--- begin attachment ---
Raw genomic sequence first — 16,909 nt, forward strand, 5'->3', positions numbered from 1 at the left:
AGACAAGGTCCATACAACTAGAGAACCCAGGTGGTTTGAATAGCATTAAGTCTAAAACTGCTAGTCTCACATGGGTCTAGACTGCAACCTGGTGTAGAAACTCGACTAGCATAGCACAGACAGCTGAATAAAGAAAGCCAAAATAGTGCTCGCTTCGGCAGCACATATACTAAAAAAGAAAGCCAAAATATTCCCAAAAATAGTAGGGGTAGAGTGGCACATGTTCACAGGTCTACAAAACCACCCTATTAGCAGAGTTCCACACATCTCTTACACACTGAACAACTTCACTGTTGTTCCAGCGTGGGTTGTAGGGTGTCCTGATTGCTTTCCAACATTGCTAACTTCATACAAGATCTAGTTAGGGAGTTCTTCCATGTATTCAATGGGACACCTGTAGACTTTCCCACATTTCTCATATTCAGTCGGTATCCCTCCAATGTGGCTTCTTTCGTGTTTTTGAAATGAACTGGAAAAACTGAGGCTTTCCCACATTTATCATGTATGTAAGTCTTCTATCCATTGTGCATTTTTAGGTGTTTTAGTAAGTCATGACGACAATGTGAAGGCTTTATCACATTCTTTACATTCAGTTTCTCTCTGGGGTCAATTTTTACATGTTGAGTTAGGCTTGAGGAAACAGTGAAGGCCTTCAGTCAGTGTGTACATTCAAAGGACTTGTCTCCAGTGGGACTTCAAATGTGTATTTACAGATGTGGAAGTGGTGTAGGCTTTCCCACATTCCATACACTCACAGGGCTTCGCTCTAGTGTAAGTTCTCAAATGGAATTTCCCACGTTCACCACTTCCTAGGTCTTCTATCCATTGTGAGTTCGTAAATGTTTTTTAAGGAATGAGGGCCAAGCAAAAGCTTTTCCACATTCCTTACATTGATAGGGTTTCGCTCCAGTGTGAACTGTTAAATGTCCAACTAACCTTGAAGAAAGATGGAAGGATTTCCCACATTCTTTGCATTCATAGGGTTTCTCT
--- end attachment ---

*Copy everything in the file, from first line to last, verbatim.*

Raw genomic sequence first — 16,909 nt, forward strand, 5'->3', positions numbered from 1 at the left:
AGACAAGGTCCATACAACTAGAGAACCCAGGTGGTTTGAATAGCATTAAGTCTAAAACTGCTAGTCTCACATGGGTCTAGACTGCAACCTGGTGTAGAAACTCGACTAGCATAGCACAGACAGCTGAATAAAGAAAGCCAAAATAGTGCTCGCTTCGGCAGCACATATACTAAAAAAGAAAGCCAAAATATTCCCAAAAATAGTAGGGGTAGAGTGGCACATGTTCACAGGTCTACAAAACCACCCTATTAGCAGAGTTCCACACATCTCTTACACACTGAACAACTTCACTGTTGTTCCAGCGTGGGTTGTAGGGTGTCCTGATTGCTTTCCAACATTGCTAACTTCATACAAGATCTAGTTAGGGAGTTCTTCCATGTATTCAATGGGACACCTGTAGACTTTCCCACATTTCTCATATTCAGTCGGTATCCCTCCAATGTGGCTTCTTTCGTGTTTTTGAAATGAACTGGAAAAACTGAGGCTTTCCCACATTTATCATGTATGTAAGTCTTCTATCCATTGTGCATTTTTAGGTGTTTTAGTAAGTCATGACGACAATGTGAAGGCTTTATCACATTCTTTACATTCAGTTTCTCTCTGGGGTCAATTTTTACATGTTGAGTTAGGCTTGAGGAAACAGTGAAGGCCTTCAGTCAGTGTGTACATTCAAAGGACTTGTCTCCAGTGGGACTTCAAATGTGTATTTACAGATGTGGAAGTGGTGTAGGCTTTCCCACATTCCATACACTCACAGGGCTTCGCTCTAGTGTAAGTTCTCAAATGGAATTTCCCACGTTCACCACTTCCTAGGTCTTCTATCCATTGTGAGTTCGTAAATGTTTTTTAAGGAATGAGGGCCAAGCAAAAGCTTTTCCACATTCCTTACATTGATAGGGTTTCGCTCCAGTGTGAACTGTTAAATGTCCAACTAACCTTGAAGAAAGATGGAAGGATTTCCCACATTCTTTGCATTCATAGGGTTTCTCT